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Know what you’re buying: Waste vs Plug

The term ‘waste’ refers to the tube which fixes to the base of the sink or bath and allows the waste water to flow. In basic terms, it’s the plug-hole and plug mechanism. It allows water to flow away via the ‘trap’- we’ll get onto those in a bit - and into the pumping system. They come in different styles, finishes and designs, but are made to a standard size to fit with most sink or baths.

Slotted vs unslotted

The difference between a slotted waste and an unslotted is simple - a slotted waste has two small slits in the metal threading which allows water to flow in, and an unslotted waste doesn’t. Which one you need depends on whether your sink basin has a built-in overflow or not. The overflow looks like a small hole set at the back of the sink, underneath your taps. It does two things, firstly helps drain water away before the sink overflows, and secondly, it allows air out when the water is flowing down the drain. If your sink has an overflow you’ll need a slotted waste. If it doesn’t, you’ll need an unslotted waste. A simple way to remember is just to match the number of holes. Once you know which waste you need, you can choose your plug design. There are lots of different types, they all do the same thing, but the way they do that varies. Which one you choose is down to personal taste and style.

Pop-up plug

A pop-up plug is normally controlled by a pull lever set behind the taps (in sinks) or a twist knob (in baths - often integrated with the overflow). Its movement is made through a series of rods or cables. When you pull the sink lever up, it moves these rods, which pulls the plug down, sealing the plug-hole. Some sink mixer taps will have this type of plug built in.

Sprung plug

Sometimes called a ‘click-clack’ waste, this type of plug has become increasingly popular due to its simple design. It’s controlled by simply pressing on the plug, which clicks and secures itself down. Then to release it, you just press it again and it springs up. This type of plug is not reliant on particular taps, giving you a wide variety to choose from.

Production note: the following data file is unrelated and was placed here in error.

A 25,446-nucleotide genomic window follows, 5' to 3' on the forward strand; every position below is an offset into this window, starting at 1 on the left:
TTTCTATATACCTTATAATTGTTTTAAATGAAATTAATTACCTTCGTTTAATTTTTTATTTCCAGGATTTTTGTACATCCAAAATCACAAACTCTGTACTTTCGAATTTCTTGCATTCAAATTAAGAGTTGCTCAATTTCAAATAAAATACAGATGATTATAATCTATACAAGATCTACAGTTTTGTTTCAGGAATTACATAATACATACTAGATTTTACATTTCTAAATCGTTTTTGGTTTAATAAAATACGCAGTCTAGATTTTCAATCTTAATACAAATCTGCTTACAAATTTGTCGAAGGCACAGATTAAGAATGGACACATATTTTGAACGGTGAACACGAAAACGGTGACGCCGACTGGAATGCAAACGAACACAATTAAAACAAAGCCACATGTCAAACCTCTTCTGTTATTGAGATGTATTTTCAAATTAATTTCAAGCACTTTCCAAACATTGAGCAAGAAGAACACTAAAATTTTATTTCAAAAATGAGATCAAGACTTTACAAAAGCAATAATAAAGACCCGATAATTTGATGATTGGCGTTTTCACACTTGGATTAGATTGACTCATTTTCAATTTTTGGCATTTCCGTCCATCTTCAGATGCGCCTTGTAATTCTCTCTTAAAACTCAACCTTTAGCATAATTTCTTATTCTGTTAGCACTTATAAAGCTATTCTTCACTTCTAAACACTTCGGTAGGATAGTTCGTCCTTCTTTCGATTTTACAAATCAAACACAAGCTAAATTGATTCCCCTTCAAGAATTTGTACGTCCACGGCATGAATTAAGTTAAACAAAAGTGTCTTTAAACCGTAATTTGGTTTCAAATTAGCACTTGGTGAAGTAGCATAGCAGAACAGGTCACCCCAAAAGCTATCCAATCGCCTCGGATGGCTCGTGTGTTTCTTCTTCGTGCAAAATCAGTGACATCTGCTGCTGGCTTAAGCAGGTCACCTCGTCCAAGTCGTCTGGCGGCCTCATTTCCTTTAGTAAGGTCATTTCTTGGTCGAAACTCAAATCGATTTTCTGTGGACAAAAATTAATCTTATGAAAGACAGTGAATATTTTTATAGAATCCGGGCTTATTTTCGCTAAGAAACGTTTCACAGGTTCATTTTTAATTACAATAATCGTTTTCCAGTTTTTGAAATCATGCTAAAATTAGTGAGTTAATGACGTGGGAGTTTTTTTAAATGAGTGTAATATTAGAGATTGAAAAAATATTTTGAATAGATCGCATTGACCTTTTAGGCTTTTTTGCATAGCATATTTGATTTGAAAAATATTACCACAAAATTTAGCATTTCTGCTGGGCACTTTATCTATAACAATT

Flip-top, free-running and plug & chain

A flip-top plug, sometimes called a ‘captive’ plug, has a brilliantly clever, yet simple-to-use design. This plug has a circular ‘disc’ which sits flush inside the plug hole. To release the water, you just press on a side (any side) of the ‘disc’ which flips it vertically, allowing water to flow. A free-running plug (sometimes called free-flowing) can’t be closed. It sits slightly proud of the basin, allowing water to slowly flow down the drain. It’s perfect for a sink that’s never going to be filled, such as in a cloakroom or commercial setting. A plug and chain is the most traditional type of plug. It’s made up of two separate items - the waste and the plug with chain. You can get different types of chains, but the two most common are link-chain and ball-chain; the plug can be made of rubber, or have a chrome finish. They all work in the same way, which one you choose depends on your taste and how much you want to spend - generally this type of plug is cheaper then the more sophisticated plugs.

Bottle traps

Once you have chosen your desired plug you might want to consider one final finishing touch. We generally choose the most beautiful sink and taps, but when it comes to visible pipework it’s easy to allow functionality to come first. A chrome-finished bottle trap can add a stylish finishing-touch to your wall-hung sink, or counter-top sink - depending on your chosen counter. A bottle trap has the function of a waste pipe with the added bonus of its vertical drop section and attractive finish (although plastic ones are available for use inside furniture units). The drop section reduces the chance of bad drainage odours coming up into the bathroom as its holds a small amount of water, this water gets replaced with every use.